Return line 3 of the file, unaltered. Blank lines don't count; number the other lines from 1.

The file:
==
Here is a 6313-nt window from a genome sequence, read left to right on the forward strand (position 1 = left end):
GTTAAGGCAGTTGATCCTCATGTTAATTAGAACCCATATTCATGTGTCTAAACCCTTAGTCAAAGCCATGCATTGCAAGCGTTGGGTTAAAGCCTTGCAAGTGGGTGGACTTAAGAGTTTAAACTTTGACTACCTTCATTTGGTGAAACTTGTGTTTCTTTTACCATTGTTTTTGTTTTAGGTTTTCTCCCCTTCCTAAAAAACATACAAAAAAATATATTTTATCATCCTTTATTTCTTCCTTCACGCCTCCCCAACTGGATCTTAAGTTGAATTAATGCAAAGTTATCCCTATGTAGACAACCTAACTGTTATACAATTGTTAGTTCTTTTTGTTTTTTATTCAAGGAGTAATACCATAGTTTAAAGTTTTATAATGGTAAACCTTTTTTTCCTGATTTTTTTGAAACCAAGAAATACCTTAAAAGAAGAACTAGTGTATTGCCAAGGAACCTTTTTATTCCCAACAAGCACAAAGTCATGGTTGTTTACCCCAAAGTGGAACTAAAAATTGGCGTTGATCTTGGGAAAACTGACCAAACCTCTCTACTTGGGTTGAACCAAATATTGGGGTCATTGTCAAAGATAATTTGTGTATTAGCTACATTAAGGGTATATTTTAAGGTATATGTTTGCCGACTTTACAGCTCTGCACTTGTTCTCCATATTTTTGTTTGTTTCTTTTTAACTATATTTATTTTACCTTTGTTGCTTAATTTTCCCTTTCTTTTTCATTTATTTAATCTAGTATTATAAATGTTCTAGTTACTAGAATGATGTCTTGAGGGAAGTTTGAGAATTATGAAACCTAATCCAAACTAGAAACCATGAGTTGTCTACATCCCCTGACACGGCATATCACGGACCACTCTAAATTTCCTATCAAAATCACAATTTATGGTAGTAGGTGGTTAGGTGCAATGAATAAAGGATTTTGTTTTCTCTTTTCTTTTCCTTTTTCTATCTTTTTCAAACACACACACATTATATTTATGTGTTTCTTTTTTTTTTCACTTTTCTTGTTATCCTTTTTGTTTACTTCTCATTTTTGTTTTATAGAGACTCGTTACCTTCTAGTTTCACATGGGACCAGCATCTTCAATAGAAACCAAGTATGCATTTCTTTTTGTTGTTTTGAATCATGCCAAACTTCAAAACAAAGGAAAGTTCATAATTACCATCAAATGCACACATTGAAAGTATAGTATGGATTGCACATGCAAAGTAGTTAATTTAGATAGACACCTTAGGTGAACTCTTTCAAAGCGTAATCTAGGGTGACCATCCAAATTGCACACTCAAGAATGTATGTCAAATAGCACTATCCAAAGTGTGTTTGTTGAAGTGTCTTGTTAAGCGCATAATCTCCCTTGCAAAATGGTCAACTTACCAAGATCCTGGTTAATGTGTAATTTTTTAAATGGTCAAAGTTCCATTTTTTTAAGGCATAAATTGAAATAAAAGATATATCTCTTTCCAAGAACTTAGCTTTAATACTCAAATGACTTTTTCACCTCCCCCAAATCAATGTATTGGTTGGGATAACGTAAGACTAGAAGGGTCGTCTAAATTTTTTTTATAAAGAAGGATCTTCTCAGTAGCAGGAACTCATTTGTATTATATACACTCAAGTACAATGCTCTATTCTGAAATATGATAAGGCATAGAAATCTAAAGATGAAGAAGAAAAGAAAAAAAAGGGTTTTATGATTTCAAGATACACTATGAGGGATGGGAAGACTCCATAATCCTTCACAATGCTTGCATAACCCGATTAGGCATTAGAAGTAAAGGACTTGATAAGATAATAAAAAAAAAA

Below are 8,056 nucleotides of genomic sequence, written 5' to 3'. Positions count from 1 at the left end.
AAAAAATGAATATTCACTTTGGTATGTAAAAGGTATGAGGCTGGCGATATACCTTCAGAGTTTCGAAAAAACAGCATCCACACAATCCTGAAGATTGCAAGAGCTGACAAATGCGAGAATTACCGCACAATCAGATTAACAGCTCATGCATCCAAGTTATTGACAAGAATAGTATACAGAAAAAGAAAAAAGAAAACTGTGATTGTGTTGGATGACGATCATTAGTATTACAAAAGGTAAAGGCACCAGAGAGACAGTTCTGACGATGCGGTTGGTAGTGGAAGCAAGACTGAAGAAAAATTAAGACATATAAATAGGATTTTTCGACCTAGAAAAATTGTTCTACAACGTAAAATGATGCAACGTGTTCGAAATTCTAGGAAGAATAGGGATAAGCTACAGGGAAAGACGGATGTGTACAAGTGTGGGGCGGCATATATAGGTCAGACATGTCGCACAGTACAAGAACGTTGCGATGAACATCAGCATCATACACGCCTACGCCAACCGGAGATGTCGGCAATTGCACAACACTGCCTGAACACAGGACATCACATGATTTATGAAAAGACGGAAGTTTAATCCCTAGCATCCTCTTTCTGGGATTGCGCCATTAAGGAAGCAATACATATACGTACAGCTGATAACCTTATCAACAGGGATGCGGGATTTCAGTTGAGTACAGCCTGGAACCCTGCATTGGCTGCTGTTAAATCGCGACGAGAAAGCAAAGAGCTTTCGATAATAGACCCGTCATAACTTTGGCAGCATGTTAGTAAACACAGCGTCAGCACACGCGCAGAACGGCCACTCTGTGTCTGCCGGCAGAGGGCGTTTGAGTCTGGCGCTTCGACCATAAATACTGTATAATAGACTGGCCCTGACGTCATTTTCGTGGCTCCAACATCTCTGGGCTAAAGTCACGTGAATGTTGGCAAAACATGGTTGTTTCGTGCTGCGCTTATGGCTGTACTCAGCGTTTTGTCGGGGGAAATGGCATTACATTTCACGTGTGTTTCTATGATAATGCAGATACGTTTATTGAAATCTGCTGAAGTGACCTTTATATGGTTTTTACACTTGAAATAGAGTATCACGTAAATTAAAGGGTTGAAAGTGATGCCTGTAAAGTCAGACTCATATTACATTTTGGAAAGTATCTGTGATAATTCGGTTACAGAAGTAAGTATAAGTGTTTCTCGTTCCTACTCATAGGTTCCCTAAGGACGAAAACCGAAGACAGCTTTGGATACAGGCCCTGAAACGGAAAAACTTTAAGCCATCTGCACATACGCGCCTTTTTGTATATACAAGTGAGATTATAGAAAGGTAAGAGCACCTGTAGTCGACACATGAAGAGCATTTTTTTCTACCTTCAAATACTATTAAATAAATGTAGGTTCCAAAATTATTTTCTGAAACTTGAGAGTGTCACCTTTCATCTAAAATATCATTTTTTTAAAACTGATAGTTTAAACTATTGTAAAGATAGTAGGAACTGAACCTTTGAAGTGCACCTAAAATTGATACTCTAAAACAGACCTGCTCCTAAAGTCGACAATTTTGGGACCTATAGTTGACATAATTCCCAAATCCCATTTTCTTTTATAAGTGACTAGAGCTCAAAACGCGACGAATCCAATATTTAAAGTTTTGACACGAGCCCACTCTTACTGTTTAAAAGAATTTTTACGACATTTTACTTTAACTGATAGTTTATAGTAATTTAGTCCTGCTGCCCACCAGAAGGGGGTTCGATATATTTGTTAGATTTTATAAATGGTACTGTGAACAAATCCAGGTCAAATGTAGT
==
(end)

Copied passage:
Below are 8,056 nucleotides of genomic sequence, written 5' to 3'. Positions count from 1 at the left end.